"A child's learning is the function more of the characteristics of his classmates than those of the teacher." James Coleman, 1972

Wednesday, February 06, 2008

Presidential Candidates' Question # 1: Poverty and Performance

Now that it is clear that the campaign moves on, I have a few questions that might spice up the remaining debates beyond the dead boilerplate and the he said, did not, repartee.

Thank you for taking my question. And this question is for all candidates:

Our poorest children in the public schools face insurmountable challenges that threaten their future, as well as the future of their schools. It is an indisputable fact, for instance, that family income is positively correlated with student achievement, with state and district level test scores showing the correlation without exception, as do SAT and ACT scores: the lower the family income, the lower the test scores, and the higher the family income, the higher the test scores.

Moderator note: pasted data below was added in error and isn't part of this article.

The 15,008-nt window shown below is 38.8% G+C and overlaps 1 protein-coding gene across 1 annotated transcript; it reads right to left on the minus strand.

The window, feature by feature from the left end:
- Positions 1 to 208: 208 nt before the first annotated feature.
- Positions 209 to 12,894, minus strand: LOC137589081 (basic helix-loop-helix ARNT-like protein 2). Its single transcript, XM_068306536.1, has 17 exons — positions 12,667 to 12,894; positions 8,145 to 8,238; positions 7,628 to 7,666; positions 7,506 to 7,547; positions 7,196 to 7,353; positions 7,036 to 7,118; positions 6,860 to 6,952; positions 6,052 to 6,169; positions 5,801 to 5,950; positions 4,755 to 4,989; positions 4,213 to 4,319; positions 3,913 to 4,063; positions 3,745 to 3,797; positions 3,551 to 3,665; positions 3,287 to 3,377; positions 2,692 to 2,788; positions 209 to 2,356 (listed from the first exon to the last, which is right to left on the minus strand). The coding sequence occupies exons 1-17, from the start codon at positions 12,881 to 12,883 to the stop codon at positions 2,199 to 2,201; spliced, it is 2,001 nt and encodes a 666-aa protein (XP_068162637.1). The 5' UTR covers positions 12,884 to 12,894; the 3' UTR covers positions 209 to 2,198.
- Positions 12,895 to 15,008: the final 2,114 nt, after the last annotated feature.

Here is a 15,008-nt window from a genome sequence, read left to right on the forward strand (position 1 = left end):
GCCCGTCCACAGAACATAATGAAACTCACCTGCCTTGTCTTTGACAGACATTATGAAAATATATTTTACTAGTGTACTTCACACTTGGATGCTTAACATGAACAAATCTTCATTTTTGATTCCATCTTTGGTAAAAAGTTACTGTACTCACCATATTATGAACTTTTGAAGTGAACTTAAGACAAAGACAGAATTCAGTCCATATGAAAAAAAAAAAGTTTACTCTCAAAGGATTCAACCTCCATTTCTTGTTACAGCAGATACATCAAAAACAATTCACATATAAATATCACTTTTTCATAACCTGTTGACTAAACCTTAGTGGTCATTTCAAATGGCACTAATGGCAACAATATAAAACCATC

At a time when public school households across the nation are, indeed, getting poorer, NCLB demands test scores go higher and higher. While experts agree, without exception, agree that these demands can't be met, and that most public schools will fail by 2014, and while most urban and poor rural schools are being turned into abusive test prep chain gangs, politicians refuse to confront the truth for fear of being accused of the "bigotry of low expectations."

My question is this (and thank you for your patience): Do you see poverty as the problem that has to be addressed in order to raise student achievement? And if you do see poverty as a problem related to the achievement gaps, what will you do to reduce poverty in urban and rural neighborhoods and to help raise family incomes, which would constitute the grandest kind of education reform--one that does more good than harm?

Respectfully submitted,
Jim Horn

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